Source: Mosaic.

The last thing dividend investors like to see is a company whose earnings aren't sufficient to cover the amount being paid out to shareholders. In general, the best sign of dividend health is a business that can generate enough net income to finance its dividend payments and leave enough spare cash for strategic acquisitions, stock buybacks, or other capital allocations that benefit shareholders. When net income falls, as has happened lately to fertilizer company Mosaic (NYSE:MOS) , investors worry that a dividend cut might follow.

The agricultural sector has been relatively strong for the past decade or so, and high crop prices gave farmers enough money to boost their spending on fertilizer and other yield-enhancing resources. Yet while Mosaic initially participated fully in the fertilizer boom, plunging natural gas prices made nitrogen-based fertilizers look more attractive than phosphate and potash. When a major potash cartel in Russia and Belarus broke apart, potash prices crashed, and Mosaic and rival PotashCorp (NYSE:POT) saw their shares fall in concert. Since then, revenue has fallen sharply, and Mosaic's profits have been crushed. Given all that, let's do a dividend payout ratio analysis to see if Mosaic's current dividend yield is sustainable.

A look at Mosaic

Current Yield


Current Annualized Dividend Per Share


Earnings Per Share, Trailing 12 Months


Earnings Payout Ratio


Source: Yahoo! Finance.

Will Mosaic's dividend get cut?
When you look at just how far Mosaic's profits have fallen recently, it's reasonable for dividend investors to fear for the company's ability to keep making dividend payments. As recently as 2012, Mosaic's annual earnings were more than $4 per share, making the company's current payout look relatively stingy. Yet the speed with which Mosaic's net income fell shows how quickly what seems to be a safe dividend can turn into something that looks dangerously generous.

Source: Mosaic.

Mosaic's fall from grace came from multiple sources. On one hand, fertilizer giants Uralkali and Belaruskali last year broke up their Belarusian Potash joint venture, and that led to a major loss of control of prices in the industry. As fertilizer prices plunged, Mosaic and its peers became less profitable. At the same time, crop prices also became more volatile, giving up ground and making it tougher for farmers to afford the same expenditures on crop-yield enhancing products like Mosaic's fertilizers.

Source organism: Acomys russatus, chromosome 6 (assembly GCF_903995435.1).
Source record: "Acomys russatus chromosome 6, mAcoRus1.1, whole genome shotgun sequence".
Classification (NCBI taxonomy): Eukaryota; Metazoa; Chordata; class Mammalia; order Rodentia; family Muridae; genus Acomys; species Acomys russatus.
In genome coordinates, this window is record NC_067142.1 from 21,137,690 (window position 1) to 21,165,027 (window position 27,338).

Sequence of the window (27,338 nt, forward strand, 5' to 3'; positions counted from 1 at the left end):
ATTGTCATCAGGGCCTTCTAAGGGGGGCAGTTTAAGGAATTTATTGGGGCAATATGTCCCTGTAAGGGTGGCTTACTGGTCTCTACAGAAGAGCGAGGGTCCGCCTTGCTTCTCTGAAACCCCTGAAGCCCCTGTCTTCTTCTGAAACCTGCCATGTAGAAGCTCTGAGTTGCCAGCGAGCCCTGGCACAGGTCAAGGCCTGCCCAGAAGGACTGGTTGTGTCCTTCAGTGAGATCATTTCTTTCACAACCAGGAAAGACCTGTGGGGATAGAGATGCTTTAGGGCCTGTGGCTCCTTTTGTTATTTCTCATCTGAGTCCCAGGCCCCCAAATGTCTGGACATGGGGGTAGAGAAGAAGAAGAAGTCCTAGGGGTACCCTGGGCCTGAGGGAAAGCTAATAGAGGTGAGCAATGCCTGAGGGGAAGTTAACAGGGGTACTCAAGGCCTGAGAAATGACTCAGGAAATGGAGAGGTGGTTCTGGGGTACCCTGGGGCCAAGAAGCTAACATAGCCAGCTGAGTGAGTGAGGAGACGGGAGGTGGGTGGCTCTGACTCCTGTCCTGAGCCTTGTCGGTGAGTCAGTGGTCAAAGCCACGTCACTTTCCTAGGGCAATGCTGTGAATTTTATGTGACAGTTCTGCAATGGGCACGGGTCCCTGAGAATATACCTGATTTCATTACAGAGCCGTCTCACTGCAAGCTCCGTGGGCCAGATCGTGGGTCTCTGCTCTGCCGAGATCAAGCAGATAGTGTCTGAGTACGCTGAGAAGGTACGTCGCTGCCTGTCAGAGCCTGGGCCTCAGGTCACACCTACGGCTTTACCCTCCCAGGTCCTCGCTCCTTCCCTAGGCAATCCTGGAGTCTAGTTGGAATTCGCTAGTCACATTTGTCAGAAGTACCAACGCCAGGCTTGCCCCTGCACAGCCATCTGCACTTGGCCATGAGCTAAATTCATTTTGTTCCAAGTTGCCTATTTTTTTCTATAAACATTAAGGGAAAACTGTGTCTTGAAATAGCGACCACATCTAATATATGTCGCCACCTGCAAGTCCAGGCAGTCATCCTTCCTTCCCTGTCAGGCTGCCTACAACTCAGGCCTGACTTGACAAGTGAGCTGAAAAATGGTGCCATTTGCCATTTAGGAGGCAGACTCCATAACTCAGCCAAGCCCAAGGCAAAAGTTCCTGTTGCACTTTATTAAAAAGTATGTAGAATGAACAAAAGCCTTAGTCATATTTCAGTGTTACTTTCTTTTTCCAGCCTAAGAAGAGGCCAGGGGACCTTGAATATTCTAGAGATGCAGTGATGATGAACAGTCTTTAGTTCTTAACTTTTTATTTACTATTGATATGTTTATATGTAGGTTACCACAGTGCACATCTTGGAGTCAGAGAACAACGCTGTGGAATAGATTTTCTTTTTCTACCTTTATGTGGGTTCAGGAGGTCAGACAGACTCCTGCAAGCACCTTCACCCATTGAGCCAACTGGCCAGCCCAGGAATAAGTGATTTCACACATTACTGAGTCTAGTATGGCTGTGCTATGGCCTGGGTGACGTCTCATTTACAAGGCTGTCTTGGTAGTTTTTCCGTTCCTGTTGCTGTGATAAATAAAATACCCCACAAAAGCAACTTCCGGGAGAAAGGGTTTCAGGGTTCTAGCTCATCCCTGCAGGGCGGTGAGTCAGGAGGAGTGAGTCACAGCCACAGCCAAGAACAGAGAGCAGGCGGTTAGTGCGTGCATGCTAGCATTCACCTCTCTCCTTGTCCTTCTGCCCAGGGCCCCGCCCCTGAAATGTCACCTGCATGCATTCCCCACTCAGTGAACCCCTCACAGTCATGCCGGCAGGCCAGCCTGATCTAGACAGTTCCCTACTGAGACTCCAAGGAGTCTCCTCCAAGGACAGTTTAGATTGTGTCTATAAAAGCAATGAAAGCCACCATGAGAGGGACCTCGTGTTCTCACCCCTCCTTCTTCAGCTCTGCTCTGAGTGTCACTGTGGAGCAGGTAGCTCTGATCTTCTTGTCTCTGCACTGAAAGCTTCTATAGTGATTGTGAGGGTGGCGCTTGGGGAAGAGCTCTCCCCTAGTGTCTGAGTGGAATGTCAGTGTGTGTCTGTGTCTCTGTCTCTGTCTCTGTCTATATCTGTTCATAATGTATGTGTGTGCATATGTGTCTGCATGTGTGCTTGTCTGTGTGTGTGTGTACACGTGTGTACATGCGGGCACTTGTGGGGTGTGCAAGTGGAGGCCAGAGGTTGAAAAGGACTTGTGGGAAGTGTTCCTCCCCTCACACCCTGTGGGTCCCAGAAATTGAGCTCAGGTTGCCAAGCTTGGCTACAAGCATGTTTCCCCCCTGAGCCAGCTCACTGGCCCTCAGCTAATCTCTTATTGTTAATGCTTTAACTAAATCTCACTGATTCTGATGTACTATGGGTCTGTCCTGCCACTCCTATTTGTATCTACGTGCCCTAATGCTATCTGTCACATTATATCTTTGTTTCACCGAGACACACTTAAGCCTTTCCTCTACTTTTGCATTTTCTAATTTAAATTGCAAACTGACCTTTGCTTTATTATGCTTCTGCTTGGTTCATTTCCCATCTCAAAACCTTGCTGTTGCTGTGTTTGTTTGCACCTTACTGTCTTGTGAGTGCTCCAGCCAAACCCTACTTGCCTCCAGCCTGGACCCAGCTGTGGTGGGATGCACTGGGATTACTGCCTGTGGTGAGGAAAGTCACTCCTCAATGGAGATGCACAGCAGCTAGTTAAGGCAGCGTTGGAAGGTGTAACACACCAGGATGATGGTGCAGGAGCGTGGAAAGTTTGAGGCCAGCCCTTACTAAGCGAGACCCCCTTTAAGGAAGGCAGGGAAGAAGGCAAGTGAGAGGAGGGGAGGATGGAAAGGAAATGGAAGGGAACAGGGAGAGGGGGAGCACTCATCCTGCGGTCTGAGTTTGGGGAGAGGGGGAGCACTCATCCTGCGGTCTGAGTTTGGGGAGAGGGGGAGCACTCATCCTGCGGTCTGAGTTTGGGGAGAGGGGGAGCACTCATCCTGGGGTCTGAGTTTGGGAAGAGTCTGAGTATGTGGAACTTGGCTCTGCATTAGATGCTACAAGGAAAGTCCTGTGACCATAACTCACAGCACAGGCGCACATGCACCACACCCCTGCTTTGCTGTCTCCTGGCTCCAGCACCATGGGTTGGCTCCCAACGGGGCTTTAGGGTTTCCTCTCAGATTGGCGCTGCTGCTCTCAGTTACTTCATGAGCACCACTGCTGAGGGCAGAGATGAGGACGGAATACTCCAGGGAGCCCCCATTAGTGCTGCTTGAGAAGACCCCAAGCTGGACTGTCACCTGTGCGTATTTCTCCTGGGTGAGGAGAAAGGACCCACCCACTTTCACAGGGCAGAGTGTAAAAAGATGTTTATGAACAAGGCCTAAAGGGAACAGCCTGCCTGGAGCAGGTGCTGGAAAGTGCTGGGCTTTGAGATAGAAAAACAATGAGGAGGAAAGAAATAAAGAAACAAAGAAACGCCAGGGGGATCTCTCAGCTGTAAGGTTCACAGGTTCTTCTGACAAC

In the face of these challenges, Mosaic has made a number of efforts to shore up its finances. A deal with CF Industries (NYSE:CF) gave Mosaic greater exposure to the phosphates business, further diversifying its product mix beyond potash. In addition, the purchase of South American fertilizer facilities from Archer Daniels Midland (NYSE:ADM) gave Mosaic greater geographical diversity; with ADM committing to a supply contract, Mosaic has a guaranteed source of revenue no matter what happens in emerging markets.

Even as some see brightening prospects for fertilizer stocks, Mosaic will face competition. In addition to PotashCorp, BHP Billiton (NYSE:BHP) could start developing its Jansen potash mine in Canada, which would potentially put further pressure on Mosaic's potash business.

Source: Mosaic.

Will Mosaic's earnings recover?
The long-term trends that have driven rising interest in fertilizer since the turn of the millennium show no signs of reversing themselves, with global population continuing to increase and the need for increased crop efficiency only growing. Based largely on those trends, and to some extent on the recovery in fertilizer prices more recently, most analysts expect Mosaic's earnings to return to the $4 to $5 per share range by 2016 and to stay there for several years. As long as that recovery is timely, concerns about a $1 per share annual dividend will look silly in hindsight.

Nevertheless, Mosaic investors must keep a close eye on market conditions for the various fertilizer products that the company makes. With the potential for further disruptions if farm-commodity prices become unfavorable, Mosaic needs its customers to have the financial strength to buy its fertilizers in the years to come -- or else paying even a 2.3% dividend yield might be too ambitious.

Dan Caplinger has no position in any stocks mentioned. The Motley Fool owns shares of CF Industries Holdings and PotashCorp. Try any of our Foolish newsletter services free for 30 days. We Fools may not all hold the same opinions, but we all believe that considering a diverse range of insights makes us better investors. The Motley Fool has a disclosure policy.